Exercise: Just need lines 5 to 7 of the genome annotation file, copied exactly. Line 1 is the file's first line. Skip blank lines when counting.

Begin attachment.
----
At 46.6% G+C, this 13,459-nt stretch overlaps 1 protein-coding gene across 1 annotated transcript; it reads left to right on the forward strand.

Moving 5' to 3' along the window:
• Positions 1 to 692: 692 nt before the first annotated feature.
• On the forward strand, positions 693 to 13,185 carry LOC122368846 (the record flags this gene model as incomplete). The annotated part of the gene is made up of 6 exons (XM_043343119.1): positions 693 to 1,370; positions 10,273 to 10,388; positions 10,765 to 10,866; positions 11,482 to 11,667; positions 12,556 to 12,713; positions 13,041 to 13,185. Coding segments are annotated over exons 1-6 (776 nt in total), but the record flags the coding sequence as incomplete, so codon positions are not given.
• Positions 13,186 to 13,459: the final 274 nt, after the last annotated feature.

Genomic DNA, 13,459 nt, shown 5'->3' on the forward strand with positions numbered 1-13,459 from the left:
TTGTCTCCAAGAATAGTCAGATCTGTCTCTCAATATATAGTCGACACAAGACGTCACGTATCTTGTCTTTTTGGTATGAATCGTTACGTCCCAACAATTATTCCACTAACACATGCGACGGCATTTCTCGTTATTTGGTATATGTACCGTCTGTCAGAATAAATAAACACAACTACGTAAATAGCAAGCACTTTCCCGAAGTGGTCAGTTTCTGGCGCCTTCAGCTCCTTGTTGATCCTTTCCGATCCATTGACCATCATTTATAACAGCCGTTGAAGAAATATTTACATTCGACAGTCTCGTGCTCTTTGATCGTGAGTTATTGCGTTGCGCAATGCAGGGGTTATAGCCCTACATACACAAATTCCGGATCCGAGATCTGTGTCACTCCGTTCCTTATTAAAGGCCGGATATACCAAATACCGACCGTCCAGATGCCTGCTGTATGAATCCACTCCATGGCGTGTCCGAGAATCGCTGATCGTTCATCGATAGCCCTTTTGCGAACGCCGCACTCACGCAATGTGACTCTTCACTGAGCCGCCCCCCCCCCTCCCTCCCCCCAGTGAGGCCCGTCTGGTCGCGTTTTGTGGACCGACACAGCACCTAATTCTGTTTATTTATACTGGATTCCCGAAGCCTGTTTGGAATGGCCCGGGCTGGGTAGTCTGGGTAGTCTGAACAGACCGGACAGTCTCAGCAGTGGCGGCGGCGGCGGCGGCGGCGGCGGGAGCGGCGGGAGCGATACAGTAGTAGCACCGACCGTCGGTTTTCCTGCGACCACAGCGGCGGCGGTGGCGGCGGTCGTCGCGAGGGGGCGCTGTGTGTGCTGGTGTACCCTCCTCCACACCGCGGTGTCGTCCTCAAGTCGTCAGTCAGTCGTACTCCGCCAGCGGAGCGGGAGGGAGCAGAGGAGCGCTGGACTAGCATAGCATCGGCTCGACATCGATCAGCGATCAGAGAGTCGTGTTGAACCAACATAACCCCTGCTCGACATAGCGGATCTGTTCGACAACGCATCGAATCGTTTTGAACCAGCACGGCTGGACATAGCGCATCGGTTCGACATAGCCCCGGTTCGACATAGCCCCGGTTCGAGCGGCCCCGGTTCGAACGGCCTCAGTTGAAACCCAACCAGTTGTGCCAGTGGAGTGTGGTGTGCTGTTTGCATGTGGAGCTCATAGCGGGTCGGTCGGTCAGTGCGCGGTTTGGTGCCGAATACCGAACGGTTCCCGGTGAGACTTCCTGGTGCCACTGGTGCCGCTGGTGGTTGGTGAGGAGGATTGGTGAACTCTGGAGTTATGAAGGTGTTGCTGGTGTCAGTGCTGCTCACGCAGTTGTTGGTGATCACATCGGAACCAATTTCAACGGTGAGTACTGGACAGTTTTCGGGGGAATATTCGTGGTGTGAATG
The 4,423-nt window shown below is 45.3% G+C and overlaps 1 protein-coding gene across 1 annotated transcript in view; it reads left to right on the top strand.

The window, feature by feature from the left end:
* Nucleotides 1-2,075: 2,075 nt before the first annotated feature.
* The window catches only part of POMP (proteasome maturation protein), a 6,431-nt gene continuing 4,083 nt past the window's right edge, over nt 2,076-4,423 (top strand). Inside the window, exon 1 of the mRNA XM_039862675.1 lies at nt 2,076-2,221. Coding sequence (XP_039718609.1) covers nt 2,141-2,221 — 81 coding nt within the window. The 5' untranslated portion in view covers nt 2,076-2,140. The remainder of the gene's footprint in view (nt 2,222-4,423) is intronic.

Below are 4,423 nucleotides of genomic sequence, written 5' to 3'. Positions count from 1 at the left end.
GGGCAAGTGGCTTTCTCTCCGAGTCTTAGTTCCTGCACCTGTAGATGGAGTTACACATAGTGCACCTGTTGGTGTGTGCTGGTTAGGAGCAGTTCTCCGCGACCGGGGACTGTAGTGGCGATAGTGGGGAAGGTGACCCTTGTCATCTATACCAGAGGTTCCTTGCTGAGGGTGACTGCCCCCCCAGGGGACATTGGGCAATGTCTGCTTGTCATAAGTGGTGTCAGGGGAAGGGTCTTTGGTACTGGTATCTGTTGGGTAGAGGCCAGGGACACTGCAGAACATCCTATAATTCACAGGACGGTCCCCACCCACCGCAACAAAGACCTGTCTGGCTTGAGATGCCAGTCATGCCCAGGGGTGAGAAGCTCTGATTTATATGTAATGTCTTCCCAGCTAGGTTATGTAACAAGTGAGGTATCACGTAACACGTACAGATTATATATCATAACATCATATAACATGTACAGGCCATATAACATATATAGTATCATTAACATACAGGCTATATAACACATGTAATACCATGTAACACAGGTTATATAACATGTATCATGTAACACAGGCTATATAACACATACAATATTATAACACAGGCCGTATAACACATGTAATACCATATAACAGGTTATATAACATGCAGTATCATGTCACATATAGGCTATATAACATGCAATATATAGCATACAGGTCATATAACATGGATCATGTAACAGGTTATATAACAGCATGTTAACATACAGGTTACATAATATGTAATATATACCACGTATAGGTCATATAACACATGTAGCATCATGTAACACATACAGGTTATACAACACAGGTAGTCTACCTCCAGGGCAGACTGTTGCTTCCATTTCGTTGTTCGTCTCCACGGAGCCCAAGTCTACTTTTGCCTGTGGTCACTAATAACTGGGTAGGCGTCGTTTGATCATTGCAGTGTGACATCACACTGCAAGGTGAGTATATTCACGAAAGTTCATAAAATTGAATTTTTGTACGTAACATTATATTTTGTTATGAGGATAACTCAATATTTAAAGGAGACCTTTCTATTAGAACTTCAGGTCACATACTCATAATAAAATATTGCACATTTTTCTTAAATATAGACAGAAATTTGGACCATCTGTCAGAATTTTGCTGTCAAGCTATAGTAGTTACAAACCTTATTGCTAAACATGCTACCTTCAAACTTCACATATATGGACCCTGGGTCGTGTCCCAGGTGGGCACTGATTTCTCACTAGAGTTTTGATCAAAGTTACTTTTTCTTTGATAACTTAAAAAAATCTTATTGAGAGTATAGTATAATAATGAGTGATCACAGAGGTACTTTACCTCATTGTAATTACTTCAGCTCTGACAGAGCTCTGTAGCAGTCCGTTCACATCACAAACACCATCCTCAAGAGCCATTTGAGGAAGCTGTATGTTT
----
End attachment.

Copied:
• Positions 13,186 to 13,459: the final 274 nt, after the last annotated feature.

Genomic DNA, 13,459 nt, shown 5'->3' on the forward strand with positions numbered 1-13,459 from the left:
TTGTCTCCAAGAATAGTCAGATCTGTCTCTCAATATATAGTCGACACAAGACGTCACGTATCTTGTCTTTTTGGTATGAATCGTTACGTCCCAACAATTATTCCACTAACACATGCGACGGCATTTCTCGTTATTTGGTATATGTACCGTCTGTCAGAATAAATAAACACAACTACGTAAATAGCAAGCACTTTCCCGAAGTGGTCAGTTTCTGGCGCCTTCAGCTCCTTGTTGATCCTTTCCGATCCATTGACCATCATTTATAACAGCCGTTGAAGAAATATTTACATTCGACAGTCTCGTGCTCTTTGATCGTGAGTTATTGCGTTGCGCAATGCAGGGGTTATAGCCCTACATACACAAATTCCGGATCCGAGATCTGTGTCACTCCGTTCCTTATTAAAGGCCGGATATACCAAATACCGACCGTCCAGATGCCTGCTGTATGAATCCACTCCATGGCGTGTCCGAGAATCGCTGATCGTTCATCGATAGCCCTTTTGCGAACGCCGCACTCACGCAATGTGACTCTTCACTGAGCCGCCCCCCCCCCTCCCTCCCCCCAGTGAGGCCCGTCTGGTCGCGTTTTGTGGACCGACACAGCACCTAATTCTGTTTATTTATACTGGATTCCCGAAGCCTGTTTGGAATGGCCCGGGCTGGGTAGTCTGGGTAGTCTGAACAGACCGGACAGTCTCAGCAGTGGCGGCGGCGGCGGCGGCGGCGGCGGGAGCGGCGGGAGCGATACAGTAGTAGCACCGACCGTCGGTTTTCCTGCGACCACAGCGGCGGCGGTGGCGGCGGTCGTCGCGAGGGGGCGCTGTGTGTGCTGGTGTACCCTCCTCCACACCGCGGTGTCGTCCTCAAGTCGTCAGTCAGTCGTACTCCGCCAGCGGAGCGGGAGGGAGCAGAGGAGCGCTGGACTAGCATAGCATCGGCTCGACATCGATCAGCGATCAGAGAGTCGTGTTGAACCAACATAACCCCTGCTCGACATAGCGGATCTGTTCGACAACGCATCGAATCGTTTTGAACCAGCACGGCTGGACATAGCGCATCGGTTCGACATAGCCCCGGTTCGACATAGCCCCGGTTCGAGCGGCCCCGGTTCGAACGGCCTCAGTTGAAACCCAACCAGTTGTGCCAGTGGAGTGTGGTGTGCTGTTTGCATGTGGAGCTCATAGCGGGTCGGTCGGTCAGTGCGCGGTTTGGTGCCGAATACCGAACGGTTCCCGGTGAGACTTCCTGGTGCCACTGGTGCCGCTGGTGGTTGGTGAGGAGGATTGGTGAACTCTGGAGTTATGAAGGTGTTGCTGGTGTCAGTGCTGCTCACGCAGTTGTTGGTGATCACATCGGAACCAATTTCAACGGTGAGTACTGGACAGTTTTCGGGGGAATATTCGTGGTGTGAATG